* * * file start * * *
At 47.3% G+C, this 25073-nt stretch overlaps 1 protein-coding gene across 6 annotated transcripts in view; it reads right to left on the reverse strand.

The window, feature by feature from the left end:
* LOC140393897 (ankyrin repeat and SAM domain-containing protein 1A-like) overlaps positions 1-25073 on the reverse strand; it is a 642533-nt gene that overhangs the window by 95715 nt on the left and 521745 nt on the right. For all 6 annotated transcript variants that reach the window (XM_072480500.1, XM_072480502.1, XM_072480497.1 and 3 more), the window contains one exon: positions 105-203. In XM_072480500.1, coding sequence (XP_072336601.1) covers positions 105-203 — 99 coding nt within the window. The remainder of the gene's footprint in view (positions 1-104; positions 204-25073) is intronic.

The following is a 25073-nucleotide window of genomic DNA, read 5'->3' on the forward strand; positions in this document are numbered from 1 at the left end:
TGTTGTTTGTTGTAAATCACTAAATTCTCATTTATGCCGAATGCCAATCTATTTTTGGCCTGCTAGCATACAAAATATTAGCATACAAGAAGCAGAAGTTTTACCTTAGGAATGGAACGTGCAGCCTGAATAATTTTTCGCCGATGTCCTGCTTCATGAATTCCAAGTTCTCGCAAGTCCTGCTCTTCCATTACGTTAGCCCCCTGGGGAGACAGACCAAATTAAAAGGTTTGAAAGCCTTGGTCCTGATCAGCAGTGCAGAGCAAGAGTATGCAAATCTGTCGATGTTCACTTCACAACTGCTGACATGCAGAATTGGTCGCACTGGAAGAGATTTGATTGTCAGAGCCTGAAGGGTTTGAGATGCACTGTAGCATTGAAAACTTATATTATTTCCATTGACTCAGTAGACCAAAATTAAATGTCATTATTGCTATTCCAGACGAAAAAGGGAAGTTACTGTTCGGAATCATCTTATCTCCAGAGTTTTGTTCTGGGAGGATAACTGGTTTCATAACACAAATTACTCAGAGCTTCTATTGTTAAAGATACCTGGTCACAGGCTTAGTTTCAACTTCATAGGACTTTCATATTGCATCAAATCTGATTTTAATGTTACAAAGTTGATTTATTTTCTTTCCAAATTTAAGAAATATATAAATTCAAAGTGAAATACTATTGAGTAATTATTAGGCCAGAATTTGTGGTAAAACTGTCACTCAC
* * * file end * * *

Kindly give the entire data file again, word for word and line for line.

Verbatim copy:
At 47.3% G+C, this 25073-nt stretch overlaps 1 protein-coding gene across 6 annotated transcripts in view; it reads right to left on the reverse strand.

The window, feature by feature from the left end:
* LOC140393897 (ankyrin repeat and SAM domain-containing protein 1A-like) overlaps positions 1-25073 on the reverse strand; it is a 642533-nt gene that overhangs the window by 95715 nt on the left and 521745 nt on the right. For all 6 annotated transcript variants that reach the window (XM_072480500.1, XM_072480502.1, XM_072480497.1 and 3 more), the window contains one exon: positions 105-203. In XM_072480500.1, coding sequence (XP_072336601.1) covers positions 105-203 — 99 coding nt within the window. The remainder of the gene's footprint in view (positions 1-104; positions 204-25073) is intronic.

The following is a 25073-nucleotide window of genomic DNA, read 5'->3' on the forward strand; positions in this document are numbered from 1 at the left end:
TGTTGTTTGTTGTAAATCACTAAATTCTCATTTATGCCGAATGCCAATCTATTTTTGGCCTGCTAGCATACAAAATATTAGCATACAAGAAGCAGAAGTTTTACCTTAGGAATGGAACGTGCAGCCTGAATAATTTTTCGCCGATGTCCTGCTTCATGAATTCCAAGTTCTCGCAAGTCCTGCTCTTCCATTACGTTAGCCCCCTGGGGAGACAGACCAAATTAAAAGGTTTGAAAGCCTTGGTCCTGATCAGCAGTGCAGAGCAAGAGTATGCAAATCTGTCGATGTTCACTTCACAACTGCTGACATGCAGAATTGGTCGCACTGGAAGAGATTTGATTGTCAGAGCCTGAAGGGTTTGAGATGCACTGTAGCATTGAAAACTTATATTATTTCCATTGACTCAGTAGACCAAAATTAAATGTCATTATTGCTATTCCAGACGAAAAAGGGAAGTTACTGTTCGGAATCATCTTATCTCCAGAGTTTTGTTCTGGGAGGATAACTGGTTTCATAACACAAATTACTCAGAGCTTCTATTGTTAAAGATACCTGGTCACAGGCTTAGTTTCAACTTCATAGGACTTTCATATTGCATCAAATCTGATTTTAATGTTACAAAGTTGATTTATTTTCTTTCCAAATTTAAGAAATATATAAATTCAAAGTGAAATACTATTGAGTAATTATTAGGCCAGAATTTGTGGTAAAACTGTCACTCAC